They wouldn’t play dead. They never rolled over. But the 15-seed UMBC Retrievers ran into much bigger dogs today at the RBC Center, as the 2-seed Georgetown Hoyas played to their strengths—lockdown defense, methodical offense and one of the best big men in the country in senior center Roy Hibbert—to record a ho-hum 66-47 win to move on to the second round of the NCAA tournament.
Hibbert (6 for 8 from the floor) and his fellow senior starter, guard Jonathan Wallace (5 for 10), paced the Hoyas with 13 points a piece, and the team shot 51 percent from the field, while holding UMBC to 32 percent. Freshman guard Austin Freeman (3 for 5) added 11 points and senior forward Patrick Ewing (5 for 6) had 10 of his own to join Wallace and Hibbert in double digits, and freshman guard Chris Wright, who proved invaluable on both ends of the floor, rounded out the Hoyas’ balanced attack with eight points. The scoring distribution helped offset a tough night for junior guard Jessie Sapp, who had trouble finding his range and shot 1-7 from the floor for 3 points.
The Hoyas struggled with three familiar nemeses: turnovers (15 as a team), mediocre 3-point shooting (8-23) and worse foul shooting (6 for 14, 42.9 percent). In the second half, they shot just 27.3 percent from beyond the arc. They were hampered early by the Retrievers’ match-up zone, which allowed them to pick off several half-hearted cross-court passes and turn them into lay-ups. Ultimately, though, the Hoyas proved too athletic and simply too big for UMBC’s aggressive set.
“Coming into this game, we knew that their match-up, the zone, has given people problems,” Georgetown Head Coach John Thompson III said after the game. “We were ready for that I think.”
It looked like the Hoyas were going to put the Retrievers to sleep early after an opening-possession lay-up by Hibbert (13 pts.) and a 3-pointer by Wallace on the next trip down the floor gave them a 5-0 lead. But UMBC answered with a 7-0 run and kept the game within 4 points for most of the first half, even taking a three point lead when senior guard Ray Barbosa nailed a 3-pointer with 12:50 left in the first frame. It was then that Wallace came up big in a timely spot—like he has so often over his four years on the Hilltop—making a driving lay-up and drawing the foul on Georgetown’s ensuing possession to tie it up. Sophomore center Vernon Macklin’s tip-in of a Jessie Sapp miss two possessions later gave Georgetown a 14-12 edge; the Retrievers would never lead again.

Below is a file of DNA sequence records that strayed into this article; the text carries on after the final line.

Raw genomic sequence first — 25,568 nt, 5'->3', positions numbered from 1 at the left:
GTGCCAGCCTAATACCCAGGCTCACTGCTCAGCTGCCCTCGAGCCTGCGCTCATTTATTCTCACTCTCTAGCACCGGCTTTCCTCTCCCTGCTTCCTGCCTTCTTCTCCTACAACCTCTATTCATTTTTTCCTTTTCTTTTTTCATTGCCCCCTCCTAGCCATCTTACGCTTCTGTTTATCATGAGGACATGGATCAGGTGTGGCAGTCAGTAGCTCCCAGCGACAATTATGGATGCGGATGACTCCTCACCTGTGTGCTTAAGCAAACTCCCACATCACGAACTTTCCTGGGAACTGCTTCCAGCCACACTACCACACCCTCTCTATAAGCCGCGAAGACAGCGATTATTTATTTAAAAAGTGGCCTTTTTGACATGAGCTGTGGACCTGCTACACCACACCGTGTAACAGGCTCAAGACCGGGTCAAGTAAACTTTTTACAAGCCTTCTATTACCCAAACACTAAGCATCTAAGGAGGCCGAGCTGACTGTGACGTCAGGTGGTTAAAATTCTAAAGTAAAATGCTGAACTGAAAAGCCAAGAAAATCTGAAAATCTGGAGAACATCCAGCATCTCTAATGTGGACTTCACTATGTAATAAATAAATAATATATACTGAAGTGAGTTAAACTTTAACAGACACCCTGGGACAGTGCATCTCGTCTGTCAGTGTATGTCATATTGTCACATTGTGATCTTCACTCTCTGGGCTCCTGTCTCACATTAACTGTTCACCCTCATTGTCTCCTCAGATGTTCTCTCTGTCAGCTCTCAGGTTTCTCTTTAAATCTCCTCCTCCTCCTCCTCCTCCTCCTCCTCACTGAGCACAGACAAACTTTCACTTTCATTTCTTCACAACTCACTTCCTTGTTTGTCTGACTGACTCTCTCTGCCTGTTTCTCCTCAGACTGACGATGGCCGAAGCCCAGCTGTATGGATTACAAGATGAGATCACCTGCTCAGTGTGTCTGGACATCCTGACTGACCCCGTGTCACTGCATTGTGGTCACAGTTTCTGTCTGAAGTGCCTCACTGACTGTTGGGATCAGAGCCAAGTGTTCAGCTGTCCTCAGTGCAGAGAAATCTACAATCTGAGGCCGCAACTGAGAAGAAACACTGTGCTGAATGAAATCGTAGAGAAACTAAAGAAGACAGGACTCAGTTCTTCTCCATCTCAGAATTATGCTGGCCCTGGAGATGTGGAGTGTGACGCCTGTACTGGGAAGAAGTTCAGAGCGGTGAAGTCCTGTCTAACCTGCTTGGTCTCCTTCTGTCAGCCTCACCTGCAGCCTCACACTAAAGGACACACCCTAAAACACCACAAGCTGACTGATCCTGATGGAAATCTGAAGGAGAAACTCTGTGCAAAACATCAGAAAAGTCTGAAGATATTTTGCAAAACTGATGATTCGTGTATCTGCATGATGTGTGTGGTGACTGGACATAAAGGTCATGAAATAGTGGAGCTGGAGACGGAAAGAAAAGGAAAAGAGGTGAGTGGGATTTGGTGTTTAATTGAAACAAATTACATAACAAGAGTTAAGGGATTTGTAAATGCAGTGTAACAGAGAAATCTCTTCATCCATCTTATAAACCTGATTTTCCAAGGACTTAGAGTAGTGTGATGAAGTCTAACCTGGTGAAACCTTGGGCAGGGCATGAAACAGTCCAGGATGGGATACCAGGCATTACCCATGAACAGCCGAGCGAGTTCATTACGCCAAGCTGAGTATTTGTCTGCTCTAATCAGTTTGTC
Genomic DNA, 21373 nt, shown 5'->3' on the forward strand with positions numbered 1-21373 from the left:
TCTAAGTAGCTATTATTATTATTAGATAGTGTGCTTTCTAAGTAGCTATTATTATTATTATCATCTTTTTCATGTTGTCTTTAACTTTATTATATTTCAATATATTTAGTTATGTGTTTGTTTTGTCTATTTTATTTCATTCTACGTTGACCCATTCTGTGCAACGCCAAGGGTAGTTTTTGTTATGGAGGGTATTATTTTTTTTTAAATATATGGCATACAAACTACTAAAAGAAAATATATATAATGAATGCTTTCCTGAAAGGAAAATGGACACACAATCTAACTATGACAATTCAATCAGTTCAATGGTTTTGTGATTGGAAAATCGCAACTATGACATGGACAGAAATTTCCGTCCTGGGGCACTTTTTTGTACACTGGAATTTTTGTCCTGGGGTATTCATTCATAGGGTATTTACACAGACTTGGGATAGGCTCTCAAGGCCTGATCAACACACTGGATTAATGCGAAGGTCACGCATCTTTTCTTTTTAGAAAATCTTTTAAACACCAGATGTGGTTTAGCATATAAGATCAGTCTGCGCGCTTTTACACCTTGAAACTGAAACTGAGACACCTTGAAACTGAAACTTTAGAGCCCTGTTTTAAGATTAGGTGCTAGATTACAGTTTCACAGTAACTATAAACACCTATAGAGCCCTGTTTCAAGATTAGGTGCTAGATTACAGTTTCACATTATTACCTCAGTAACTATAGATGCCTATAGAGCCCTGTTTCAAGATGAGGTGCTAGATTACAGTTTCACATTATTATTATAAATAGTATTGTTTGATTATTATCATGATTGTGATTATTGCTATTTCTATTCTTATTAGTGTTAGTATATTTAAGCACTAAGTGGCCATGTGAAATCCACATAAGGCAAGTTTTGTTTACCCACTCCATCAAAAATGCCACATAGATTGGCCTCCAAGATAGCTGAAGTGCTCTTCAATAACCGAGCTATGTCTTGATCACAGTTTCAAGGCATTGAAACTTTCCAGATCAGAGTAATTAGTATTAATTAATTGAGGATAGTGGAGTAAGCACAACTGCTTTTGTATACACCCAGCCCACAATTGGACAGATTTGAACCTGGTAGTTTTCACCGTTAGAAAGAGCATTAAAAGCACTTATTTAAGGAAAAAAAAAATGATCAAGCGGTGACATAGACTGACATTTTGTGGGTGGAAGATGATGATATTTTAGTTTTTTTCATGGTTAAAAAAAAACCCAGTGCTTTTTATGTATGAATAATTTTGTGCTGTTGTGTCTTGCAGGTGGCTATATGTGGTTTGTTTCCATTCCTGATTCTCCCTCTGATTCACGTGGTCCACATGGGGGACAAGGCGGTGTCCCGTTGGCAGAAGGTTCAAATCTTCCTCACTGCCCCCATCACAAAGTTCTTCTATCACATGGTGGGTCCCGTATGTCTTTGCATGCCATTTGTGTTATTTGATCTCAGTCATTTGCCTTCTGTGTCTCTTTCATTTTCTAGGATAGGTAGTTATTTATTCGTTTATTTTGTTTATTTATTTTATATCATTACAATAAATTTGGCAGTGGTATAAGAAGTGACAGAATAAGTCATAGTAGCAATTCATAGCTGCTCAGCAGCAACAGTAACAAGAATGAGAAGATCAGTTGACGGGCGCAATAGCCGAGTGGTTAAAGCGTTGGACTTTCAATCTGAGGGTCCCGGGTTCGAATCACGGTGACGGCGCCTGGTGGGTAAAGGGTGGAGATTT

After senior guard Brian Hodges’ 3-pointer with 8:11 to go in the first half, the Hoyas held UMBC scoreless over the next seven minutes and four seconds. The Retrievers brought Georgetown’s lead back down to nine after junior guard Jay Greene drew the defense on a drive and found senior forward Cavell Johnson for an open dunk with eight seconds left, Wallace pushed the ball back up the floor and found Wright for a fall-away three at the buzzer.
“I think it was a momentum boost going into the half,” Wright said. “After they scored, they came out and got a big dunk and then we come right back to score so it kind of set the tone for the second half, but in the second half I think they probably forgot about the play.”
It took the Hoyas three minutes to find cotton in the second half (a Summers 3-pointer broke the dry spell), but their impeccable defense prevented the lead from shrinking to less than 10. Georgetown got stuck in a three-minute dry spell starting with just over 10 minutes left in the game, and a 3-pointer by Greene followed by a pair of free-throws by junior forward Darryl Proctor got the lead down to 13. After Macklin was unable to tip-in a Sapp miss for the Hoyas, Johnson put up a three in attempt to drop the margin to 10, but couldn’t convert, and Greene, grabbing the rebound, missed a three of his own in a sequence that killed any momentum UMBC tried to work up. The teams went back-and-forth for the rest of the game, a proposition that, at that point, didn’t favor UMBC.
“I’m not gonna put my head down because we lost by 19 to Georgetown,” Hodges said after the game. “They’re probably going to the Final Four this year.”
The sentiment seemed to be shared by all of the Retrievers, who, as the cliché goes, were happy to be there. Greene, who was honored as the top player in the America East conference tournament and who drew a good deal of defensive attention from the Hoyas, echoed Hodges’ praise for Georgetown (“They’re gonna do good things in the tournament”) but wasn’t demoralized by the loss.
“I felt very confident, personally I feel like I could play against anybody in this country,” he said about playing against Georgetown’s guards. “That’s the attitude I think you have to have when you go against these schools, you got to feel like you can play with them. It was a good experience for me and everybody else that’s coming back here next year.”
“I can’t be more proud of a group of young men,” UMBC coach Randy Monroe said. “Nothing can dampen this, not a loss in the NCAA Tournament can take away what was accomplished this year at UMBC.”
As the Retrievers head back to Baltimore County, the Hoyas prepare to face 10-seed Davidson on Sunday. The Wildcats beat Gonzaga 82-76 in a phenomenal game this afternoon, on the strength of a 40-point performance by sophomore guard Stephen Curry.